Friday, 8 May 2009

And then there were none…

Despite the recession, the Westminster and the Plaid driven One Wales National Assembly Government need to work hard to ensure that Welsh farmers get a fair deal so that they can earn a real living - otherwise there will not be any farmers left!

Our farmers and our farming communities are feeling increasingly isolated and marginalised, the contempt with which the farmers have been treated in by the New Labour Government in Westminster and also in Cardiff Bay (certainly prior to May 2007) mirrored the neglect of the important agricultural sector, which still makes a significant contribution to our rural economy.

Any economic failure across the farming sector will have a massive knock on for dependent businesses across the rural economy and for the Welsh countryside, itself, as the living landscape is a result of generations of hard work by the farming community.

By way of example some 33,000 people are employed in the red meat supply chain, quite rightly the Plaid driven One Wales Government views the red meat sector as a major player in Wales. The industry contributes some £381 million to the Welsh economy, including exports worth £108 million, which is 43% of the total value of annual agricultural output.

By supporting this sector of the agricultural economy, we can help fight the recession and help build a flourishing and diverse sustainable agricultural economy for the 21st Century.

The truth is in the past both Labour and Conservative Governments in Westminster and Cardiff Bay treated the agricultural sector with indifference. It is vitally important that this attitude become outdated; much more effort has to be made to market first class Welsh produce within the UK, in Europe and beyond.

It is important to remember that in the 1980's a Tory Secretary of State literally sat by and quietly did nothing when the Dairy farmers were hammered into the ground by cuts in the milk quota. Never again must any Welsh Minister fail to stand up, to be counted, to speak out and to fail to argue their corner on behalf of Welsh farmers.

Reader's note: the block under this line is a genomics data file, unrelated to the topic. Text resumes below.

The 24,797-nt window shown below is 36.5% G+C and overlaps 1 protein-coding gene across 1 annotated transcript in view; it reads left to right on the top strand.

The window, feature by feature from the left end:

Some things may have finally changed, for at least with Elin Jones (AM), the Plaid One Wales Government Minister for Rural Affairs we actually has someone who has hit the ground running and who is not afraid to meet with, listen to and actually talk to as well as stand up for our farmers and their interests – this makes a refreshing change from what has gone before.

Our farmers are not merely looking for an annual brown envelope from Brussels but for a real opportunity to make a contribution within the agricultural sector - to do this they need a fair deal.

We need practical steps to give Welsh farmers a fighting chance of making a real living; securing 80% of publicly procured food locally by 2015 is a realistic and practical aim. This is something that could provide the first practical step towards helping Welsh farmers and other producers make the most of the new opportunities that will arise from higher public purchasing of local products.

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